Brain Function

The cerebellum is involved in coordinated movements and skilled actions of balance, muscle tone, voluntary movement, and basic aspects of memory and learning. It is located at the lower back of the brain, helping with other portions of the brain work effectively together. The word cerebellum plainly means “little brain”, and this is reflective of its small proportions. If the cerebellum is injured, these roles can be impaired in how a person moves.
Function of the Cerebellum
In comparison to other parts of the brain, the cerebellum is well protected from trauma. It is due to its location right above the brain stem and in the back of the brain. This is an ideal location for the cerebellum, as some compare it to a computer. Messages are inputted into the cerebellum, processed, and then sent to the right destination.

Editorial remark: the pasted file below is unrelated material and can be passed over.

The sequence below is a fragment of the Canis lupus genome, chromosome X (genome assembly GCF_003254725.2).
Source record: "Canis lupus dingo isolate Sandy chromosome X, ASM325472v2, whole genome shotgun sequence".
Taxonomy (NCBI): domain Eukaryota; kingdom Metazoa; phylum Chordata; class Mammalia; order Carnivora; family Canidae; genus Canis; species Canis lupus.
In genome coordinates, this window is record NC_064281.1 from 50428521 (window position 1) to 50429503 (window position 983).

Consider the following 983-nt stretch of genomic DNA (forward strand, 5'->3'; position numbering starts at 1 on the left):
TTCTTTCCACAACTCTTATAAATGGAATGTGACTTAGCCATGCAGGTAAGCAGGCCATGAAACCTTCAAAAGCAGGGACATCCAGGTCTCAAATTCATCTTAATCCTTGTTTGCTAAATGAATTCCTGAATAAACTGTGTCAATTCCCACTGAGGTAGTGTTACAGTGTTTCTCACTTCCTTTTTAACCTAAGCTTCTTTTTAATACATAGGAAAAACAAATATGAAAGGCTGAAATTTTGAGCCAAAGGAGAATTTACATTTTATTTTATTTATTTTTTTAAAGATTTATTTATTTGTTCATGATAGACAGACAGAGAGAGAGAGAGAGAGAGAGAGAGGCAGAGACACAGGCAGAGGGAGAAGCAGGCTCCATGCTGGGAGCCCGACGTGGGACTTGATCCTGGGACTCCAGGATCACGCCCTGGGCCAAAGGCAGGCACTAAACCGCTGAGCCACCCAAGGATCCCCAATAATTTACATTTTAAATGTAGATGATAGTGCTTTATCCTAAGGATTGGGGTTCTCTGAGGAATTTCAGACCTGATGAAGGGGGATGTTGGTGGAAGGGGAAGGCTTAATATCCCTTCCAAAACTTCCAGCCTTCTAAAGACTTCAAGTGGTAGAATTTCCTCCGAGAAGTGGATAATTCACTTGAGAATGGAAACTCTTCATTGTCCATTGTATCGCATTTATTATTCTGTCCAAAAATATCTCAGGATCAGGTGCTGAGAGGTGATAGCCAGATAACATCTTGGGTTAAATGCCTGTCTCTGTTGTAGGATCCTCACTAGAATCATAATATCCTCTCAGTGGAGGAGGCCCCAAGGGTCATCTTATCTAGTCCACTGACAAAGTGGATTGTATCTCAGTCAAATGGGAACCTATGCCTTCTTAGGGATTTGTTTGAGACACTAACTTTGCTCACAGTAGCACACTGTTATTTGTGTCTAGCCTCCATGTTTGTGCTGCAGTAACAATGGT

The cerebellum is comprised of three main lobes: the flocculonodular lobe, anterior lobe, and the posterior lobe. These lobes receive information from systems in the inner ear, sensory nerves, and from visual and auditory systems. The anterior lobe, also known as the paleocerebellum, receives input from the spinal cord on the position of various body parts. It prepares the muscles of the body for changes in posture. The flocculonodular lobe regulates eye movements and equilibrium. The posterior lobe evaluates sensory information to plot movement. This lobe, also called the neocerebellum, is important for having fine motor coordination.
Part of Nervous System affected by Cerebellum
The cerebellum, part of the central nervous system, controls the body’s voluntary movement, which is controlled from the somatic nervous system. Information received from the SNS is used by the paleocerebellum and the other two lobes and prepares for future voluntary movement.
Cerebellar Injury
Cerebellar damage and injury can lead to a person making slow, inaccurate movements that are uncoordinated. They also tend to sway and stagger while in motion. More serious...